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dc.contributor.authorLau, CL
dc.contributor.authorStreeton, CL
dc.contributor.authorDavid, MC
dc.contributor.authorSly, PD
dc.contributor.authorMills, DJ
dc.date.accessioned2020-10-19T05:13:25Z
dc.date.available2020-10-19T05:13:25Z
dc.date.issued2016
dc.identifier.issn1195-1982en_US
dc.identifier.doi10.1093/jtm/tav023en_US
dc.identifier.urihttp://hdl.handle.net/10072/398467
dc.description.abstractBackground: Combined hepatitis A and typhoid vaccines have been widely used globally and proven to be safe, well tolerated and efficacious in adults. The combined hepatitis A and typhoid vaccine (Vivaxim) available in Australia is licenced for use from age 16 years but the monovalent components are approved for use from age 2 years. Advantages of a single injection have led to widespread ‘off-label’ use of Vivaxim in children. This study aimed to investigate the tolerability of Vivaxim in children aged 2–16 years. Methods: A prospective observational study was conducted at Travel Medicine Alliance clinics across Australia. Children who required vaccination for both hepatitis A and typhoid were offered the option of receiving Vivaxim. Parents were contacted 3 days post-vaccination and asked to respond to a questionnaire on adverse events following immunization (AEFIs). Reactions to Vivaxim were compared with reported reactions to the monovalent vaccines. Results: Our study included 425 children who received Vivaxim, including 189 (44.5%) who received other vaccines on the same day. No serious AEFIs were reported, and 26.8% did not experience any side effects. In children who did not receive other vaccines in the same arm as Vivaxim (n = 325), most common local reactions were sore arm (70.5%), redness (16.0%) and swelling (11.1%). Reports of local AEFIs in our subjects was significantly more common than those reported for the individual monovalent vaccines. In children who did not receive other vaccines on the same day (n = 236), the most common systemic reactions were tiredness/lethargy/malaise (5.9%), headache (4.2%), fever (3.4%) and sore muscles and joints (3.4%). Fever was more common in children aged <6 years. Less than 5% of children reported missing school, sport or other regular activities. Conclusions: Vivaxim was well tolerated in children aged 2–16 years. Parents should be advised about AEFIs to Vivaxim so that they can make informed decisions about vaccination options.en_US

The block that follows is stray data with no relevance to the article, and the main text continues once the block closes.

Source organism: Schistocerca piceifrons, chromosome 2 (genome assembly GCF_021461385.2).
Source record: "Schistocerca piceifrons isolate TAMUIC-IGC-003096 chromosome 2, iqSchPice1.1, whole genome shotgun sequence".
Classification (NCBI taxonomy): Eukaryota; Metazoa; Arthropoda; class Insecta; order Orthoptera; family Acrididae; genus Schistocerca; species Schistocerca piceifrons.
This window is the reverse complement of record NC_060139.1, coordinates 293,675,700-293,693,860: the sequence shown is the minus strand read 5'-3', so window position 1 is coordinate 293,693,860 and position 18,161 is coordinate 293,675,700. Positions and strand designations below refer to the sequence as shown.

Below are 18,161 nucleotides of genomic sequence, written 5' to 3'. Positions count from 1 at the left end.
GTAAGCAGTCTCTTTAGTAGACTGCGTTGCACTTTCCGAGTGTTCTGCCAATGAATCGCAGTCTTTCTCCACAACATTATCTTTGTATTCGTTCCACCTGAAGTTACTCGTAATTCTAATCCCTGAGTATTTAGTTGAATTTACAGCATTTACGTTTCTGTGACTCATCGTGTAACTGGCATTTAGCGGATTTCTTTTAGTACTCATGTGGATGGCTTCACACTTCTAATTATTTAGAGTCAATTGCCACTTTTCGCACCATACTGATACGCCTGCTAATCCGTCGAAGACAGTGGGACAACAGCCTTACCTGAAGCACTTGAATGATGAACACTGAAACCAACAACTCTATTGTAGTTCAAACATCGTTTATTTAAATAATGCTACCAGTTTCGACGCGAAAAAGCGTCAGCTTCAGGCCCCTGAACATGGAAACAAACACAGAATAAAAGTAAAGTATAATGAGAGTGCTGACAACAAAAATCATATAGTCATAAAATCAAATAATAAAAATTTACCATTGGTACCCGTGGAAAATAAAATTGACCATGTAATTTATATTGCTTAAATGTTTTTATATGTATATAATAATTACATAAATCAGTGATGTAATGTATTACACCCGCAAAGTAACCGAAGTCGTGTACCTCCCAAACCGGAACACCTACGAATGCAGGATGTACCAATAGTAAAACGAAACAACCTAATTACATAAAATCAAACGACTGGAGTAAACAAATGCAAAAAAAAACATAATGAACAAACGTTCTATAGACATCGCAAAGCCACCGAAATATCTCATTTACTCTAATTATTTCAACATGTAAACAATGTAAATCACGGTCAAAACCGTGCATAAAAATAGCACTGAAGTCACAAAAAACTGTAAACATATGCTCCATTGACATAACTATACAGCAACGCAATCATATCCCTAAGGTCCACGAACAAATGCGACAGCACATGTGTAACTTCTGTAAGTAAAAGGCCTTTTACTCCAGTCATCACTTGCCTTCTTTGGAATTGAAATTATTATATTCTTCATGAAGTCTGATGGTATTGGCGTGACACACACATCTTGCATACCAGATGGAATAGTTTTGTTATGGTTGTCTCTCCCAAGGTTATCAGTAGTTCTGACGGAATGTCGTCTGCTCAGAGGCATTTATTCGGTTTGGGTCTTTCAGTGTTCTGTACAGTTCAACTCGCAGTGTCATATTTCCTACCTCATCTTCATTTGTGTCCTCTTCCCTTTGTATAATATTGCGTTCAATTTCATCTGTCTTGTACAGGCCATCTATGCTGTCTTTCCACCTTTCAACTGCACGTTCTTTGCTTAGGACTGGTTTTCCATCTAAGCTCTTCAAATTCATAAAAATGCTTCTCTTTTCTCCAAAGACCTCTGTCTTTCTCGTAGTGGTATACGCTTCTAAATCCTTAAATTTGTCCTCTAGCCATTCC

dc.description.peerreviewedYesen_US
dc.languageEnglish
dc.language.isoeng
dc.publisherOxford University Press (OUP)en_US
dc.relation.ispartofissue2en_US
dc.relation.ispartofjournalJournal of travel medicineen_US
dc.relation.ispartofvolume23en_US
dc.subject.fieldofresearchClinical Sciencesen_US
dc.subject.fieldofresearchPublic Health and Health Servicesen_US
dc.subject.fieldofresearchTourismen_US
dc.subject.fieldofresearchcode1103en_US
dc.subject.fieldofresearchcode1117en_US
dc.subject.fieldofresearchcode1506en_US
dc.subject.keywordsVaccineen_US
dc.subject.keywordschildrenen_US
dc.subject.keywordshepatitis Aen_US
dc.subject.keywordsimmunizationen_US
dc.subject.keywordstyphoiden_US
dc.titleThe tolerability of a combined hepatitis A and typhoid vaccine in children aged 2-16 years: an observational studyen_US
dc.typeJournal articleen_US
dc.type.descriptionC1 - Articlesen_US
dcterms.bibliographicCitationLau, CL; Streeton, CL; David, MC; Sly, PD; Mills, DJ, The tolerability of a combined hepatitis A and typhoid vaccine in children aged 2-16 years: an observational study, Journal of travel medicine, 2016, 23 (2)en_US
dcterms.dateAccepted2015-11-19
dc.date.updated2020-10-19T03:10:52Z
gro.hasfulltextNo Full Text
gro.griffith.authorDavid, Michael


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